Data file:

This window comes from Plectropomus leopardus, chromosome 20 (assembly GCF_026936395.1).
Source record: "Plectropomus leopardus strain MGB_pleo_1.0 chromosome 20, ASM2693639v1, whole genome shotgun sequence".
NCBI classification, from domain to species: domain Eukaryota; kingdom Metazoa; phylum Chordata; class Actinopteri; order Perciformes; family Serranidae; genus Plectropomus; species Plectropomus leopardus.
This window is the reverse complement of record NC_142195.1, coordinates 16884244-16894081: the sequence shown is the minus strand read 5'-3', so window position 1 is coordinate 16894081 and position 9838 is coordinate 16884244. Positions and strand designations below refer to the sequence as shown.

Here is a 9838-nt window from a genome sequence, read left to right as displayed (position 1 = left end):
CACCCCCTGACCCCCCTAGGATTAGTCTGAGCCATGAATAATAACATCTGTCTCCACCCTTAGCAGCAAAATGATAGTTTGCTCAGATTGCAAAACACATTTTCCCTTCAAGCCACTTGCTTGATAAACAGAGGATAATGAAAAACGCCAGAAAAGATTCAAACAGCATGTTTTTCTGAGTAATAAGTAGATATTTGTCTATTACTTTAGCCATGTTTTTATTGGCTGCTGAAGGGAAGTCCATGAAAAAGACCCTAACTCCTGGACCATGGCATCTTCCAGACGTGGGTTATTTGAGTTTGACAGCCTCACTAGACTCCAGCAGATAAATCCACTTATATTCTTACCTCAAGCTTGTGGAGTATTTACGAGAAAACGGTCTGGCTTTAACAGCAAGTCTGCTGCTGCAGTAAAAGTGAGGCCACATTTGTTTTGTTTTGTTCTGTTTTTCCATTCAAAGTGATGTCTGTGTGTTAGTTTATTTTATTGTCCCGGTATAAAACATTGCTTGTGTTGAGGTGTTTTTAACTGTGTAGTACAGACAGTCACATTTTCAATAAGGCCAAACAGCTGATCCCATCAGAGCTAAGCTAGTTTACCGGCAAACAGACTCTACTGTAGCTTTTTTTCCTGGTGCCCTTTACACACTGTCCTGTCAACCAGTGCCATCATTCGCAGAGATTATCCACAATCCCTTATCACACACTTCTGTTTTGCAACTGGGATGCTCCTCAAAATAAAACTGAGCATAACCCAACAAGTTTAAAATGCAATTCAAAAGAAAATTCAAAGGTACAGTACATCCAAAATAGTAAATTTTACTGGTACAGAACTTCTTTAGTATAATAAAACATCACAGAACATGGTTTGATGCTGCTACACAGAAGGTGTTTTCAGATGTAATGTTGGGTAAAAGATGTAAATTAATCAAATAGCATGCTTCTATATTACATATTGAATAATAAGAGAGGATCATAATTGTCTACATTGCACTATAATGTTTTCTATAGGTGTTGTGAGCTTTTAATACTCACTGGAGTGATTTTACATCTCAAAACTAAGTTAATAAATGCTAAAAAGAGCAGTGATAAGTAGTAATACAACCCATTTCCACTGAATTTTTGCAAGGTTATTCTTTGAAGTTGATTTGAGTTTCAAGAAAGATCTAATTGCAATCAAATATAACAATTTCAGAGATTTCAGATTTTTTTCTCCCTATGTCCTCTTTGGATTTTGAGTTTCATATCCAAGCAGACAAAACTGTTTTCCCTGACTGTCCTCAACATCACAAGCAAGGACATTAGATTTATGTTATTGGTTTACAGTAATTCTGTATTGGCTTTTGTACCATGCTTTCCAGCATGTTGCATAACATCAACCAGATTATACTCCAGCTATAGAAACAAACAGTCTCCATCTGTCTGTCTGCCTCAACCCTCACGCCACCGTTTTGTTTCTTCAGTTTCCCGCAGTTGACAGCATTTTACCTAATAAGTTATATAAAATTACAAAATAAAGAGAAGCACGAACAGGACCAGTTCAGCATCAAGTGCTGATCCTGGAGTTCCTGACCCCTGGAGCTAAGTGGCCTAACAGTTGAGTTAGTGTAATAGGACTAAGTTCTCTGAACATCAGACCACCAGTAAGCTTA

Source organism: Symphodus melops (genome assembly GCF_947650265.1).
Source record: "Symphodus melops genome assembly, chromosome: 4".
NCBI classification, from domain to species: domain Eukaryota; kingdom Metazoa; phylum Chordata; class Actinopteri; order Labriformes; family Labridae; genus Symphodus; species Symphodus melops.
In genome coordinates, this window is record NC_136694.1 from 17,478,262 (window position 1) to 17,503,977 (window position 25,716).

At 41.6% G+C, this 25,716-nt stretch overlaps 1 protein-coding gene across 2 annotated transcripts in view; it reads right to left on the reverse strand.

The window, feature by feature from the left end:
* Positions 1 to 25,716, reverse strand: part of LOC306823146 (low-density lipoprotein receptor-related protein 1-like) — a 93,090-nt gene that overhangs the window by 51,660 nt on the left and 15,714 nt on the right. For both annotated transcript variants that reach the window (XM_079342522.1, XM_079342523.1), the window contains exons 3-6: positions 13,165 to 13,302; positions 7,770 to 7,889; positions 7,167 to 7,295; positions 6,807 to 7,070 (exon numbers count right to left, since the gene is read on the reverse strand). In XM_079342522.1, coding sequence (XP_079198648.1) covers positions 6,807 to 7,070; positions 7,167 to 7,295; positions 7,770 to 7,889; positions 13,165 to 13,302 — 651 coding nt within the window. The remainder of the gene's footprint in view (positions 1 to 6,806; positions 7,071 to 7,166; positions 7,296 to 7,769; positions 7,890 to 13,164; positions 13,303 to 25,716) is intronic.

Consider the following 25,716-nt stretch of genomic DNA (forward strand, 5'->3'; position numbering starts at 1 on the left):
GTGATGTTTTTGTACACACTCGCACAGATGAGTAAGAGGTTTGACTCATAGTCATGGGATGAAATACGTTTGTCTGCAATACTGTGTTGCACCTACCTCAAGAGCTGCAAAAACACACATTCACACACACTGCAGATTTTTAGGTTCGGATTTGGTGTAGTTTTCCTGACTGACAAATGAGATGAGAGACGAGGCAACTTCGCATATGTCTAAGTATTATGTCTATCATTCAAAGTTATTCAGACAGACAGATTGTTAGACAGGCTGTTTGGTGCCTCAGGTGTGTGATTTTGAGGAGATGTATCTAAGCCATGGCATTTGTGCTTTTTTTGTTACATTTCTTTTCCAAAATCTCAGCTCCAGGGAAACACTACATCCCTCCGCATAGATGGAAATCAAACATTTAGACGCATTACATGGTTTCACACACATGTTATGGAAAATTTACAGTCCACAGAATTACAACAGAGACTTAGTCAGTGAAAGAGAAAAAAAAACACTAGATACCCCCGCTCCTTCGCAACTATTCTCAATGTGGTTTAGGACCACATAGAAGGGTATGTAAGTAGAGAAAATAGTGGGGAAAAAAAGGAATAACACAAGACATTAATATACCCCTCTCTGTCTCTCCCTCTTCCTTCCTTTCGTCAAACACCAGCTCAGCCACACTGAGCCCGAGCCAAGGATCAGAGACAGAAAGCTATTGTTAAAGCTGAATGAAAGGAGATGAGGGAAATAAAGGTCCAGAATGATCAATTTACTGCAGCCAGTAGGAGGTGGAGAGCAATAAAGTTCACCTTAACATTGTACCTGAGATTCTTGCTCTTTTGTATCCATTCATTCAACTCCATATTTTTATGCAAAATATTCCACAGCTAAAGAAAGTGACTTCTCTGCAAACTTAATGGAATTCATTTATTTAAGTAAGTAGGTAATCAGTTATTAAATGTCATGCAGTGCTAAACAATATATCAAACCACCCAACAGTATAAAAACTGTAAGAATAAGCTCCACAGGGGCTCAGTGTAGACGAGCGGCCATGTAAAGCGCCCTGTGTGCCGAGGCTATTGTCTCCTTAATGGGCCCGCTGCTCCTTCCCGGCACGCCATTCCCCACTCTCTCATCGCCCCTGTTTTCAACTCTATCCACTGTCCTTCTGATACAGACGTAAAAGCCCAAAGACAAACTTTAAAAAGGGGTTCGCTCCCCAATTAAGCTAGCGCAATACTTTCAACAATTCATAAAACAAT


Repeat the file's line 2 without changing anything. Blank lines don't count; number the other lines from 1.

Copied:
Source record: "Plectropomus leopardus strain MGB_pleo_1.0 chromosome 20, ASM2693639v1, whole genome shotgun sequence".